Georgia Opiate Addiction Treatment
We Provide Atlanta Patients with the Tools to Maintain Sobriety
Opiates are controlled substance, derived from opium which occurs in poppy seeds and plants, and are used to treat various levels of pain. However, because of the calming effects they produce in the body, they have high rates of abuse, which leads to many cases of addiction.
At Mount Sinai Wellness Center, we design personalized treatment plans for each patient. The staff members of our beautiful facility care deeply about each patient and take the time to understand and meet individual needs. It’s important that you are comfortable and as stress-free as you begin your first steps toward recovery.
For more information, call (800) 353-4673 or contact us online. We are happy to answer any questions you might have.
Signs & Symptoms of Opiate Addiction
Many people become addicted to opiates because of the euphoric and tranquil effect high doses produce. Because people want to continue to experience and actively seek out the pleasant and care-free feelings, they tend to develop patterns of drug abuse and addiction.
People with opiate addictions attempt to obtain more of the drug in compulsive ways. For example, many go from doctor to doctor until they’re able to get a new prescription. Other ways addicts obtain opiates is through borrowing, buying, or stealing them from friends and family members. This pattern of behavior is what leads opiate addicts to seek out heroin, which is cheaper, easier to obtain, and produces relatively the same effects.
In addition to the pleasurable effects, excessive opiate use can be detrimental to the body. Immediate side effects range anywhere from slowed and shallow breathing to hallucinations. However, potential long-term side effects include vein damage from intravenous usage, severe cases of constipation, insomnia, liver damage, lack of concentration, depression, and other psychological issues.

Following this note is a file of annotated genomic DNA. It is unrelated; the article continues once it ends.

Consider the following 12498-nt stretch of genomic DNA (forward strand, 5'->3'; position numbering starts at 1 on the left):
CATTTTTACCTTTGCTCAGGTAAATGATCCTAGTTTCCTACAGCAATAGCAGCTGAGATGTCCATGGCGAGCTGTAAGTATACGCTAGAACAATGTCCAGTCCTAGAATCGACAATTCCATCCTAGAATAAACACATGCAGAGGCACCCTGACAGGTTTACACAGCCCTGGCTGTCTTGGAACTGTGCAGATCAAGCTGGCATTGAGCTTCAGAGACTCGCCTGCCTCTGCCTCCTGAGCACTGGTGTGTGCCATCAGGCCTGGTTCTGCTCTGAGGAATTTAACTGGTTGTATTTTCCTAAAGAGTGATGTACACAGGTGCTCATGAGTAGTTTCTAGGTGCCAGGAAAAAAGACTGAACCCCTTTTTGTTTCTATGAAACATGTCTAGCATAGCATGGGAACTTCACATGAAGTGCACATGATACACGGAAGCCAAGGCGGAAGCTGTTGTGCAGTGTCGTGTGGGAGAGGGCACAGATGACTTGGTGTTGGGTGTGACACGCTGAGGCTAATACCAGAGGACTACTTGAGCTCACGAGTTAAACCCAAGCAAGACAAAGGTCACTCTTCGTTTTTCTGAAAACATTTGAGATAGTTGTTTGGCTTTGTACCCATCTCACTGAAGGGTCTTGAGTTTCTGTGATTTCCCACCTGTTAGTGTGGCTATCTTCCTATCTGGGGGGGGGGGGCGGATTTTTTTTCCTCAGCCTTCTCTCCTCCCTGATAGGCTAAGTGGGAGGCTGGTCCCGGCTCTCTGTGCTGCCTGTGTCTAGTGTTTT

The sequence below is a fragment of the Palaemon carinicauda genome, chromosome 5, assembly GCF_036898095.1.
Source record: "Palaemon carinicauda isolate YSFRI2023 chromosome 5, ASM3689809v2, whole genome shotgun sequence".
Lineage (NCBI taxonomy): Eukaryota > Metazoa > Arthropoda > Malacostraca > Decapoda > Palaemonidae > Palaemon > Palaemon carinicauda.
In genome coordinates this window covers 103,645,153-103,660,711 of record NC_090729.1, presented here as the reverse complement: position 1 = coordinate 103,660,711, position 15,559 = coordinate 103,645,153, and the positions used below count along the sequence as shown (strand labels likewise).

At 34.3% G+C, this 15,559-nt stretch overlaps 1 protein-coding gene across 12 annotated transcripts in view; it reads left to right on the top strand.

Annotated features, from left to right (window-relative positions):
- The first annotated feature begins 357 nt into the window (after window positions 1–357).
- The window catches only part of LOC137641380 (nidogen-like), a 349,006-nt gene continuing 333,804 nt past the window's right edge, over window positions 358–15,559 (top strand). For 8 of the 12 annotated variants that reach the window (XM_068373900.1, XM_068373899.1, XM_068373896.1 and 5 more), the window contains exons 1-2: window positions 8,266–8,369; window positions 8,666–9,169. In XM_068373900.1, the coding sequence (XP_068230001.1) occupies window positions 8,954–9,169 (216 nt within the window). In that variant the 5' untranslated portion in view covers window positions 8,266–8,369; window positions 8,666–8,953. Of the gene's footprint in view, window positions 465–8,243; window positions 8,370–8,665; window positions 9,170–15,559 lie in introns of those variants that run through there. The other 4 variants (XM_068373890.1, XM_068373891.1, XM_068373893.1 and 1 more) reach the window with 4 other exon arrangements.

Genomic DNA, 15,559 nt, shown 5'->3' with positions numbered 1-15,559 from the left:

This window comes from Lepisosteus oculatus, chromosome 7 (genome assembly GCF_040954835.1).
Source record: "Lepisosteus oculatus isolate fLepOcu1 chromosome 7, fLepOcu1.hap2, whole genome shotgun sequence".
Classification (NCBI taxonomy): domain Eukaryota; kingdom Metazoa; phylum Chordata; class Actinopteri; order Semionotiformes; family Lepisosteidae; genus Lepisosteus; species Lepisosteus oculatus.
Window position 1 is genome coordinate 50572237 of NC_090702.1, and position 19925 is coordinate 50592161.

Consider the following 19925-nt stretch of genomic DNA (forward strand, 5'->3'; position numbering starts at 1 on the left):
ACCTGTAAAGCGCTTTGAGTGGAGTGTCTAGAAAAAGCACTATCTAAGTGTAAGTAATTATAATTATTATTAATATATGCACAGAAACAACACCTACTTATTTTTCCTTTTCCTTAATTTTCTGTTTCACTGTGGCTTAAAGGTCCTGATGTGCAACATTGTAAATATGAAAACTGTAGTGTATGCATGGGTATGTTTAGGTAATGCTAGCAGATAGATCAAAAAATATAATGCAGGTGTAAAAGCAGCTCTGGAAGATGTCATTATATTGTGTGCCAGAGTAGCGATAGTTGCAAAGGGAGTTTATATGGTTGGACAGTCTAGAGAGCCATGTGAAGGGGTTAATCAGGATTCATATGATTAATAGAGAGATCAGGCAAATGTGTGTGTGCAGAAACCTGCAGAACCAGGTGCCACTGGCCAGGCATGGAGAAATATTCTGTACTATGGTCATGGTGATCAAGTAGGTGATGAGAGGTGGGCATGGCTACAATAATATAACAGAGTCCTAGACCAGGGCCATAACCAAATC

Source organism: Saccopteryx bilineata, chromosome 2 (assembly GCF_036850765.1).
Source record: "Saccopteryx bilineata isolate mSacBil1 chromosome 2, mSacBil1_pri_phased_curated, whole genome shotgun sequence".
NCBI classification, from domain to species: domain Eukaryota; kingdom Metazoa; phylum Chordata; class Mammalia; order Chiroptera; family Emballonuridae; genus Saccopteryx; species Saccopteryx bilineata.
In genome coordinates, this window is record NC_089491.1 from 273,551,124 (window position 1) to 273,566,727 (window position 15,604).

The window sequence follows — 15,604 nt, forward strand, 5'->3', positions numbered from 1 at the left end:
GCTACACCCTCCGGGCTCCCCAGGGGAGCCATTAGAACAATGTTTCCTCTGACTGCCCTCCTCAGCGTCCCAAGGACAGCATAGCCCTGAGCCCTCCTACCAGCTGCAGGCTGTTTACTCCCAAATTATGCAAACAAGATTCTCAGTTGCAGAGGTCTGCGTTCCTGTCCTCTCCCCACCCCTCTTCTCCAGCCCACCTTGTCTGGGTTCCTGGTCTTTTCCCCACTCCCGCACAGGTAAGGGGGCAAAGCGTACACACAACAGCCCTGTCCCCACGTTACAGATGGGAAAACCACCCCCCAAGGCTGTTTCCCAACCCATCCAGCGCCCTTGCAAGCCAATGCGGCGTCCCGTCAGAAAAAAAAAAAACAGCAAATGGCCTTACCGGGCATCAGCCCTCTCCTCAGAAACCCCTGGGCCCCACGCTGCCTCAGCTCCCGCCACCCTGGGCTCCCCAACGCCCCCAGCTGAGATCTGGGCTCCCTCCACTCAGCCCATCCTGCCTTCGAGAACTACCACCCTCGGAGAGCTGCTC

Common signs that an individual is dealing with an opiate addiction include:
- A person takes doses of medication that are well over the prescribed amount
- A person takes medication that does was not prescribed to them
- A person mixes medication with another substance to exaggerates the opiate’s effects
- A person loses their job because they prioritize drug use
- A person develops financial issues due to compulsive spending habits
- A person incurs criminal charges for illegal possession of painkillers
- A person’s relationship with friends, family members, and romantic partners begins to suffer
Unfortunately, opiate overdoses are quite common due to taking too much of one substance or combining multiple substances, especially opiates with other central nervous system depressants or alcohol.
Common signs of an opiate overdose are:
- Constricted pupils
- Cool or clammy skin
- Extreme sleepiness or the inability to wake up
- Intermittent loss of consciousness
- Nausea and vomiting
- Shallow or restricted breathing
Those who survive overdoses typically seek out treatment.
Treatment for Opiate Addiction
Because opiates can take longer to leave the body, we begin by providing medically assisted and supervised detox. This helps curb the most severe withdrawal symptoms.
When people detox from opiates, they typically go through four different stages of withdrawal.
These four stages are:
- Anticipatory—This stage typically occurs 3-4 hours after the last dose. People in this stage of withdrawal typically experience increased anxiety or fear related to the developing symptoms of withdrawal and drug cravings. They often exhibit drug-seeking behavior as well.
- Early acute—This stage typically occurs 8-10 hours after the last dose. People in this stage of withdrawal tend to experience increased anxiety or restlessness or flu-like symptoms, such as nausea, stomach aches, sweating, and/or vomiting. Drug cravings still persist and cause drug-seeking behavior.
- Fully-developed acute—This stage typically occurs 1-3 days after the last dose. This is also typically when individuals experience the worst symptoms of withdrawal, such as body tremors, diarrhea, insomnia, muscle spasms, and increased blood pressure. Due to the intensity of the symptoms, drug cravings are strongest during this stage.
- Post-acute withdrawal syndrome (PAWS)—This stage typically occurs up to 24 months after the last dose. An individual no longer experiences acute symptoms of withdrawal in this stage. However, they may still experience anxiety, drug dreams, mood swings, cravings, depression, irritability, agitation, insomnia, and poor concentration. Regardless of the length of time since an individual’s last dose, they can still be easily triggered by environmental factors and relapse.
After a patient has completed the detoxification process, we combine multiple types of therapy with holistic methods to replace maladaptive behaviors with healthier alternatives. Our goal is long-term treatment and long-lasting sobriety.
Seeking treatment is the first step to recovery. If you or a loved one is dealing with opiate addiction, contact us by calling (800) 353-4673 today.